Even Purim... When singing “Raise Your Glass,” fans are reaffirming their commitment to Judaism and showing appreciation for their heritage. I think when people see that, things that encourage them to embrace their heritage... that resonates with people. I think that’s why it’s such a success. If you are genuine and you are not bashful about who you are... I think that’s why it’s taken off the way it has.
Tell me more about how you became a hit in regard to the “Candlelight” video.
We put out a music video called “One Day” at the beginning of last year. When we thought about that video, we thought about that range, where we got 100,000 views. We wanted to duplicate that and created the “Candlelight” video. Since [“The Hanukkah Song”] by Adam Sandler, it just took off. Each day of Hanukka was like a new day (when the video reached audiences from all over); each day it was 200,000 views, 400,000 views, then we were interviewed by CNN, CBS. We’d have friends calling on the phone saying they saw us everywhere.
It was crazy. We just came back from a safari in South Africa. A year ago, we would never have dreamed that this is where we would be.

Have you received inquiries from non- Jewish programs to perform? Part of what the “Candlelight” video has done for us is that it has really expanded our circles. We started out in our university, a modern Orthodox institution, where others on our campus are like us. Our music attracts not only people in our own community, but people beyond our community. The less observant community has been checking out what we’ve been doing with our music. We’ve gone to campuses where half the community is not Jewish. Beyond that, we expanded geographically.
The “Candlelight” video catapulted us, giving us the opportunity to go all over the world with our message, to the Jewish community and beyond.
How often do you practice together? This has unfortunately taken a hit. We are so busy, we usually practice once a week, on Sunday nights from 10 p.m. and go until 12 or 12:30 a.m. There’s a lot of planning that goes into [our shows], and a lot of details that go with it. It’s a huge opportunity, and we wouldn’t give it up for the world. We would love nothing more than to make a new video.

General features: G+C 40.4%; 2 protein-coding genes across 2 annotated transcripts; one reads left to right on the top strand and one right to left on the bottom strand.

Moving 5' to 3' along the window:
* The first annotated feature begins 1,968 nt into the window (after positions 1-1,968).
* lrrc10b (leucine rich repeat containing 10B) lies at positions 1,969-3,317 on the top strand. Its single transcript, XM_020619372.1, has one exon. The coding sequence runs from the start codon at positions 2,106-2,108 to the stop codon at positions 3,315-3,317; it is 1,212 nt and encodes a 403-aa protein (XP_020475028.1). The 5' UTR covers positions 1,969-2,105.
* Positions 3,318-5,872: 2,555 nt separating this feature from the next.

We’ve been performing the same stuff for a while, it’s definitely an issue. Next year through January, we have shows, and it’s definitely a challenge.
Do you expect this to be short-term, or are you planning to stick around as the Maccabeats? No one in the group plans on doing this long-term. We are all either in YU or graduates from there. We have guys that are in law school, working as financial planners, going into marketing. We volunteer [our shows] in Washington Heights, not like other a capella groups in other universities. Because we started this group, nobody wants to leave now. No one really gets kicked out, as long as you practice and continue to perform. Its a very intense hobby; it’s almost like two jobs.
How do you want to influence Jewish music? All of us love Jewish music and all the classic stuff that we grew up on. But I think we realized that there’s a medium in this message.
[Hip hop performer] Taio Cruz’s “Dynamite” song is what gets the kids to listen. The average kid comes home from school and sings Taio Cruz, which isn’t flattering. The next day they come home and are singing about Jews.
That cool edge is what reels them in, that’s what they want to listen to.
The risk is that we choose songs that have some context that might be questionable for other audiences, and may not be so appropriate.
It’s a risk that we might be endorsing this content. We understand the risk, but we think it’s worth it. You have to relate to the youth, and that’s what this is about, relating to them at this level and what’s interesting to them.
How did you get an invitation to the White House? What was that like? We know they have an a capella Jewish music band come every year. Our video came out right before Hanukka. We thought it was too late and that we had to wait until next Hanukka to try and get in. Out of the blue, we were e-mailed about the Jewish Heritage Month in North America. We were invited to the White House even though it was May; it was a 45-minute long reception. The president was not at that reception; we then went to the Blue Room. Before he met with the Supreme Court justice, he met with us for five minutes.
He was one of the first people to pronounce our name right.

Have you performed in Israel before? Yes, in the crazy aftermath of the “Candlelight” video. For winter break, we went to Bnei Akiva to perform in the Jerusalem Theater.
That was a sold-out show. In January, there were a lot of yeshiva and seminary students who attended. We are thinking of coming again next winter break. During the summer, fewer people are around. This [upcoming performance] is more of an Israeli-oriented show.
What kinds of songs will you be performing (songs from albums, Israeli songs, etc.)? We only do a capella, that’s our whole shtick. It works out really well for the Three Weeks [the mourning period between 17 Tammuz and Tisha Be’av]. In general, we have a very eclectic repertoire, ranging from Jewish music to other songs which are more meaningful secular songs, as well as Israeli. We also typically take pop songs and put a Jewish spin on them. Because of the Three Weeks, it will be oriented toward that, with more of a serious tone to make sure it’s kept within the context of what’s going on. We really can tailor our presentation.
■ The Maccabeats will be performing at the Gerard Bechar Center, Jerusalem, on July 30 at 10 p.m.